Jungles between your toes?

Jungles between your toes?

Author: Colin Michie FRCPCH FRSPH FLS

How well do you know your feet? Here is a quick trick that may surprise you – it works even if you are not a brilliant footballer! While seated, make your right foot move in little clockwise circles in the air. Using your right hand, now draw the figure 6 in the air. Did your foot change direction? Why? Try this exercise again, but draw the figure in the air with your left hand. This trick shows that your brain controls foot movements on the quiet, without your knowing...

 

Leonardo da Vinci referred to feet as being masterpieces of engineering and works of art. Yet, regrettably, large numbers of us might disagree. We are challenged by foot design or performance. What about flat arches, blisters, bunions, corns, dry skin, heel pain, toe pains, in-growing nails, nail infections, athletes foot, veruccas or stress fractures? And that is before we get to those whose feet become involved with problems such as diabetes, arthritis or gout. Feet can be troublesome.

Feet play a crucial role in our activities from our first steps. Toddlers have little coordination, putting their weight onto limbs that rush forward in a wide-based, flat-footed, hopeful gait. With growth into an upright posture, a child develops a more level gait. Their soft, elastic feet slowly change shape, developing arches from side to side and back to front. Foot remodelling continues to ensure a spring in our step and a smooth powerful gait.

But life might not be easy for feet. Most of us have one foot that is a little larger, possibly broader, maybe more skilled than the other. Looking at your toes, is your great toe the longer, or is it perhaps the second one? Much superstition revolves around this! Then there are the gaps between your toes, which we know differ between each foot and those of others. So when we have to wear industrially produced symmetrical footwear, it is highly unlikely both feet will be treated equally. Traditions and fashions in shoes can magnify these woes, giving rise to a great deal of foot damage. This ranges from the extremes of feet bound because of some cultural commandment, to disorders caused by poorly fitting, squeezing footwear.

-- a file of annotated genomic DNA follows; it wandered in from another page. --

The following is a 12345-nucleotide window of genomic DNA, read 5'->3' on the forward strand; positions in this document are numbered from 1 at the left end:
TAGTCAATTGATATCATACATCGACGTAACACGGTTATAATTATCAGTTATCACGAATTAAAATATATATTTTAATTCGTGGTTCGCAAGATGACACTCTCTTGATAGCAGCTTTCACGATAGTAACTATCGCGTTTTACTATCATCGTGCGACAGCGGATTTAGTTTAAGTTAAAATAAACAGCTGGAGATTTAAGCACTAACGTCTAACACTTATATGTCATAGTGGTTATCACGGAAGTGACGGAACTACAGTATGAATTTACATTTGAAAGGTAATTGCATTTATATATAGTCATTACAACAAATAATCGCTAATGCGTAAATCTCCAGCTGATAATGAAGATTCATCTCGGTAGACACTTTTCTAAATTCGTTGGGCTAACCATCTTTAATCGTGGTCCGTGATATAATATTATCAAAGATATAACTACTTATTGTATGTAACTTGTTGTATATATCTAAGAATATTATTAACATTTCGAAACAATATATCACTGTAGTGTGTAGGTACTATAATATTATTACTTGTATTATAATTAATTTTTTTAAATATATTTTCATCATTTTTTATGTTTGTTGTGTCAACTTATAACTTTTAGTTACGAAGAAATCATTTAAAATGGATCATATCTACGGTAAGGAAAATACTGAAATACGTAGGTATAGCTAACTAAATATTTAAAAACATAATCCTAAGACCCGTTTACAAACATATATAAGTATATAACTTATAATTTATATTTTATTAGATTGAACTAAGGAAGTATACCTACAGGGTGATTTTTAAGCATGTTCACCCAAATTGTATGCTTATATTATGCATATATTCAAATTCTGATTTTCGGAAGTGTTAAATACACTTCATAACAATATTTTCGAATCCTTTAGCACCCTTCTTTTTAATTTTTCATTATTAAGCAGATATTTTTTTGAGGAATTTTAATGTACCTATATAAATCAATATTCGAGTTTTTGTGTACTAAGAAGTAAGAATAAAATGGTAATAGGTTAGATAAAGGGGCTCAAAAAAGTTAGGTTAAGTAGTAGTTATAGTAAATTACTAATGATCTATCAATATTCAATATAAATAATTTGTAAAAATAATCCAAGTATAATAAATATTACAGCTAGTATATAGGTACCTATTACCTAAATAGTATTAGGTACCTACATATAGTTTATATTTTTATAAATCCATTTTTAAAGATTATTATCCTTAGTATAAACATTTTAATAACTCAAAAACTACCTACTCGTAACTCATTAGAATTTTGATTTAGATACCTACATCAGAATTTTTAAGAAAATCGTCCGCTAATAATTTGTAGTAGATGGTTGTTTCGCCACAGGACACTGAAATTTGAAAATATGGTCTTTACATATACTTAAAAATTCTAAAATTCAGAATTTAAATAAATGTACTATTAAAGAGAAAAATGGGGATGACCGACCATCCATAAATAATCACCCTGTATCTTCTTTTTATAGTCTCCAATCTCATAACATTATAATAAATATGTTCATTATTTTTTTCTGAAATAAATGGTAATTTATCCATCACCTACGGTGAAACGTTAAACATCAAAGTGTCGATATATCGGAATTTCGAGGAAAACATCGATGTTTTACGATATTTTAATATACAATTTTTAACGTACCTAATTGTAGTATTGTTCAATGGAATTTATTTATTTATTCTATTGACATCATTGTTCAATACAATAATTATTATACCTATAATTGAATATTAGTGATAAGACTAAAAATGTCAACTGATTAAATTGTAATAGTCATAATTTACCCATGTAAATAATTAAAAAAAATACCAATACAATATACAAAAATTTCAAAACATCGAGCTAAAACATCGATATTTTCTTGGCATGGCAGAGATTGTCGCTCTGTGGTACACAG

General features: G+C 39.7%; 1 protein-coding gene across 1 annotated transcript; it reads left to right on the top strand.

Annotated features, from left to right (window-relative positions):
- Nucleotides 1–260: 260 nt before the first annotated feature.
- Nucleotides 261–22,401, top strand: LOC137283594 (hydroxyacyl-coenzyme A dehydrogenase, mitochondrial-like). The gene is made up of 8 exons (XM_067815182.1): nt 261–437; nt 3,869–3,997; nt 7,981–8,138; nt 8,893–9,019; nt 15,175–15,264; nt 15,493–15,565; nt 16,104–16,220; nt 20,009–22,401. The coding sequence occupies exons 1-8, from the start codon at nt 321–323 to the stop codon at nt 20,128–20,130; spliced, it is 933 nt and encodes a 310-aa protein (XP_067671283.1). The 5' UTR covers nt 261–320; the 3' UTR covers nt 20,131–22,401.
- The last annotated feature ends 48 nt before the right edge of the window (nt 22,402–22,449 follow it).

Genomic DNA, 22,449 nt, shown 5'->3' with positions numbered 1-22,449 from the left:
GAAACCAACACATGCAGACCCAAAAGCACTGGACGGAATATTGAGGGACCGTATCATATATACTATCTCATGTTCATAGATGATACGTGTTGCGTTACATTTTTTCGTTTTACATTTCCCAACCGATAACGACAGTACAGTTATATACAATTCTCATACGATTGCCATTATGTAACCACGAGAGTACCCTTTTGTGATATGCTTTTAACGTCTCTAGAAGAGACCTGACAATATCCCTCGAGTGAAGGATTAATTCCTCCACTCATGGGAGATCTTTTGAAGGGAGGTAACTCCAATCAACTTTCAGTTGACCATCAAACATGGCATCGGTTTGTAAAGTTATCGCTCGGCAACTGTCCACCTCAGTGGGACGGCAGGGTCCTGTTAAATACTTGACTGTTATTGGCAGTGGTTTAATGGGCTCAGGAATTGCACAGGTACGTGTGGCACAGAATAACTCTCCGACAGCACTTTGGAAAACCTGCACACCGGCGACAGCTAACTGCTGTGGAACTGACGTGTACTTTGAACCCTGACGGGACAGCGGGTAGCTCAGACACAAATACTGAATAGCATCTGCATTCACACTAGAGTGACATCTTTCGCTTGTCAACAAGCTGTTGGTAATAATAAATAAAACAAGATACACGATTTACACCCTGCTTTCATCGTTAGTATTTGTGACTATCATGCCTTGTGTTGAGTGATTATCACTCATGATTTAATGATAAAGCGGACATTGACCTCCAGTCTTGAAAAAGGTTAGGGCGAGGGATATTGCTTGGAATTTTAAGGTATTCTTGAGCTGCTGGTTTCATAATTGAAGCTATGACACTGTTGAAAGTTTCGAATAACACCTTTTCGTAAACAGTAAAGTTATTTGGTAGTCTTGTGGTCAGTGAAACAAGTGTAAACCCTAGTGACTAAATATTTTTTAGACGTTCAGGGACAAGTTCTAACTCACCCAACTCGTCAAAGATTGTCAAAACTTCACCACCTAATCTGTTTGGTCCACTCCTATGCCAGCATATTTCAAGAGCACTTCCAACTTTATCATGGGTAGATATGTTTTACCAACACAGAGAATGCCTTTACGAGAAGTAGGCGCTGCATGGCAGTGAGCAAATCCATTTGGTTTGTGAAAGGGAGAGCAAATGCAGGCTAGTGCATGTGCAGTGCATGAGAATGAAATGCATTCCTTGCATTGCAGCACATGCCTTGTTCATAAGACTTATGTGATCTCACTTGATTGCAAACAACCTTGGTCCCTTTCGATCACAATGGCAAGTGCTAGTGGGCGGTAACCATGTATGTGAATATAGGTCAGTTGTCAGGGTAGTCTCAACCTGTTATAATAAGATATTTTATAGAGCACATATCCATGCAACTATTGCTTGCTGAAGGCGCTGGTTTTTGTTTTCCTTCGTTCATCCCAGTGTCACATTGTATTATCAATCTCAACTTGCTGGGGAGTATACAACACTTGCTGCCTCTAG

Our feet are distant from our hearts. Good blood circulation down there, with a rich supply of oxygen and micronutrients, is important. Shortages of several vitamins and zinc can show in the way skin and the longer nerves behave in our feet. Blood pumping through arteries and veins in the muscles of the legs and feet is efficient. But blood flow is greatly reduced by a common disease – sitting, or physical inactivity. Conditions such as diabetes or atherosclerosis can reduce blood flow into the foot too, by over 90%. Poor circulation makes the feet cold to touch. Gangrene can start quietly in severe cases. Beware of toes that are pale, bluish or reddened, or if the nails become rounded. Sores or ulcers develop from poor blood supply or trauma. Foot ulcers can be slow to heal. A single grim statistic should guide us all – diabetes is the most common reason for the amputation of toes, feet and lower limbs. Exercising our feet is something we could all probably do more often, without losing breath.

Feet (and footwear!) can have a strong smell – bromodosis. Sometimes cheesy, vinegary, cabbage-like or just plain sweaty. This odour may be antisocial in a gym or crowded room. Sweat, dead skin cells and millions of microorganisms that live between the toes and in nailbeds are the culprits. We are never alone: viruses, bacteria, fungi and sometimes algae can be found on all our feet. Several drive fermentation that releases malodorous, funky metabolites. Tropical climates, occlusive footwear and athletic activities make this worse. We can share many of these wee friends with others, particularly in contact sports or in shared facilities such as showers, where moisture aids the spread of organisms and spores.

Microscopic body squabbles and power games are poorly understood. The health of our skin requires some of these critters, but not too many. Large numbers of micro-organisms can generate foot jungles that make skin-breakdown a problem, causing infections to spread. So feet should be washed regularly, socks changed and toes kept dry. This keeps bug numbers under control, stops fungi growing on nails and protects fellow foot communities. Many and varied religious observations of foot washing, such as maundy and wudu, probably have their roots in such practices. St. Martiners know too that natural therapies with aloes, ginger or mustard and essential oils such as eucalyptus, neem or tulsi can all promote healing, better circulation and reduce olfactory assaults from your feet. A stroll in soft sand and Caribbean sunlight is beneficial too for many reasons, but avoid trauma!

Feet give you your dance, your gait, drive and speed. Your first steps of 2021 could be a pilgrimage to care for them. Take 2021 feet first.